bethe123-

What rubbish.


What, precisely, is rubbish?

Mon, 22 Mar 2010 22:05:00 UTC | #451246

Sciros's Avatar Comment 15 by Sciros

What, precisely, is rubbish?
bethe123's attempt at playful humor, apparently. :ducks:

By the way the image that the video up top is frozen at makes it look like Sam is holding a big Rambo knife. If you cross him (no pun intended) he will cut you.

Mon, 22 Mar 2010 22:08:00 UTC | #451247

Quetzalcoatl's Avatar Comment 16 by Quetzalcoatl

Sciros-

That's the big knife he uses for his neuroscience work. Cutting edge stuff.

Mon, 22 Mar 2010 22:14:00 UTC | #451248

TIKI AL's Avatar Comment 17 by TIKI AL

Would placing Rush Limpballs head in a vice and tightening it be an example of morally sound science?

Mon, 22 Mar 2010 22:25:00 UTC | #451250

kantastisk's Avatar Comment 18 by kantastisk

I sympathize with this generally, although I can't help but feel a bit uneasy.
Some moral taboos are probably very dangerous to break - even if it appears as the rational thing to do.

I do consider myself morally progressive, I'm just saying that with the ideal of purely rationalist morals comes the task of establishing them on purely rational ground. Surely popular talks themselves are not the way to do that. Populist politics doesn't seem like the safe bet either and philosophy has been on it for ages already. I agree that scientific knowledge is the way to inform a moral debate. But how exactly is science itself supposed to provide us with rational moral theory? I mean how would the formal procedure go?

Mon, 22 Mar 2010 23:02:00 UTC | #451255

bethe123's Avatar Comment 19 by bethe123

"Values are facts"

Rubbish.

Sam should learn to distinguish a fact from a presupposition.

If you want to assume -- i.e., make an arbitrary moral statement -- that certain things are good, such as the welfare of conscious beings, which seems to be his foundational ASSUMPTION and which is not shown by science -- then you can try to use science to facilitate an informed decision on how to act consistent with that assumption...But this is so obvious as to not be worth mentioning at TED.
There is always a value statement(s) that science does not address...but yes if you allow some foundational moral axioms, then science can be used to help answer moral questions based on these unproven moral axioms.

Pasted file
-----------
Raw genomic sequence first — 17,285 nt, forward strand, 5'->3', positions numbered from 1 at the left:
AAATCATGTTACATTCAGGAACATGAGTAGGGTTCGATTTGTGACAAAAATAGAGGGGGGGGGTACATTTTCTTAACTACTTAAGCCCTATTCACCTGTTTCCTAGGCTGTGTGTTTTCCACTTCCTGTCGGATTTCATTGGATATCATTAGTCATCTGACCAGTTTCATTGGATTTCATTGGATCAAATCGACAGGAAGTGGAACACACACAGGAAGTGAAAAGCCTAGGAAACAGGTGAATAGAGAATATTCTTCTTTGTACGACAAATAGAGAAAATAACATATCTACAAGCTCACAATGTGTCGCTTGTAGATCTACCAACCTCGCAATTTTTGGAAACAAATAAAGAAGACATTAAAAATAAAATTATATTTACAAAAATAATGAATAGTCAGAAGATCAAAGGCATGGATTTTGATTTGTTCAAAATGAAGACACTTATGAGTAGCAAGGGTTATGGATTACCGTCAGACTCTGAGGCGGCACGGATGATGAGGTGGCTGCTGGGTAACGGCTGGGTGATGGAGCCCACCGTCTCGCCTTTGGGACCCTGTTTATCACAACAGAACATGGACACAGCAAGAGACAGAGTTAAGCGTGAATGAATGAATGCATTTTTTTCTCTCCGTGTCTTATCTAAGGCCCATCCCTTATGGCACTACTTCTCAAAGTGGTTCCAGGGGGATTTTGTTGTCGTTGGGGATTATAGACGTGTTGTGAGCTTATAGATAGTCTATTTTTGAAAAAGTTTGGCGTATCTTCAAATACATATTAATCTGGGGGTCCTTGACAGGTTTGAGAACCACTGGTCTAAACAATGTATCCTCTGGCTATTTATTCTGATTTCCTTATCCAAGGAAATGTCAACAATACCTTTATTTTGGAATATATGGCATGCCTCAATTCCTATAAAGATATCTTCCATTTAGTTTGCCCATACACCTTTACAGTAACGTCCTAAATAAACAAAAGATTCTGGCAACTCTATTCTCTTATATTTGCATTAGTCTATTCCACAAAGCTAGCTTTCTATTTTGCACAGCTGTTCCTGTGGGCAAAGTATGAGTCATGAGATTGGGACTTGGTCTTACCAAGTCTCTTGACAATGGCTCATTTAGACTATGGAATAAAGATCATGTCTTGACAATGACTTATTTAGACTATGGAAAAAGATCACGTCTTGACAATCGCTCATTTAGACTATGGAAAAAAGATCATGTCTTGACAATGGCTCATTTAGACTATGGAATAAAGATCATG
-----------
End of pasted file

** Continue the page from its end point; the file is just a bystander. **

Mon, 22 Mar 2010 23:10:00 UTC | #451257

Quetzalcoatl's Avatar Comment 20 by Quetzalcoatl

bethe123-

"Values are facts"


Roughly how far into the video was this, please?

Mon, 22 Mar 2010 23:24:00 UTC | #451260

Dace's Avatar Comment 22 by Dace

"If you want to assume -- i.e., make an arbitrary moral statement -- that certain things are good, such as the welfare of conscious beings, which seems to be his foundational ASSUMPTION and which is not shown by science -- then you can try to use science to facilitate an informed decision on how to act consistent with that assumption.."

Bethe123,
Given Sam's statement that he's never found a moral system that doesn't take conscious states to be important, isn't it rather unfair to suggest that his connection of morality to these states is *arbitrary*? It's obvious to me that the reason he's doing this is because the matter is generally agreed, not because he's helping himself to a prejudice on the nature of morality.

Mon, 22 Mar 2010 23:37:00 UTC | #451262

bethe123's Avatar Comment 21 by bethe123

at 1:30 in the video-- "Values are a certain kind of fact"


i.e, values are facts -- according to Sam.

Mon, 22 Mar 2010 23:37:00 UTC | #451261

SilentMike's Avatar Comment 23 by SilentMike

Sam Harris is a very strong speaker. He makes some strong points, but the idea of moral "facts" is a problematic one. If values of right and wrong are seen as simple objective facts, then the road to totalitarianism seems paved.

One has to take into account that knowledge of what right and wrong is partial. Individual freedom is a very strong value for me. A person should be allowed to make his/her own decisions, in most cases where others are not adversely affected. I'm sure Harris would agree that individual freedom is important in practice. But if there are all those ethical "facts" about well being out there then maybe society knows better than the person what is "good" for them.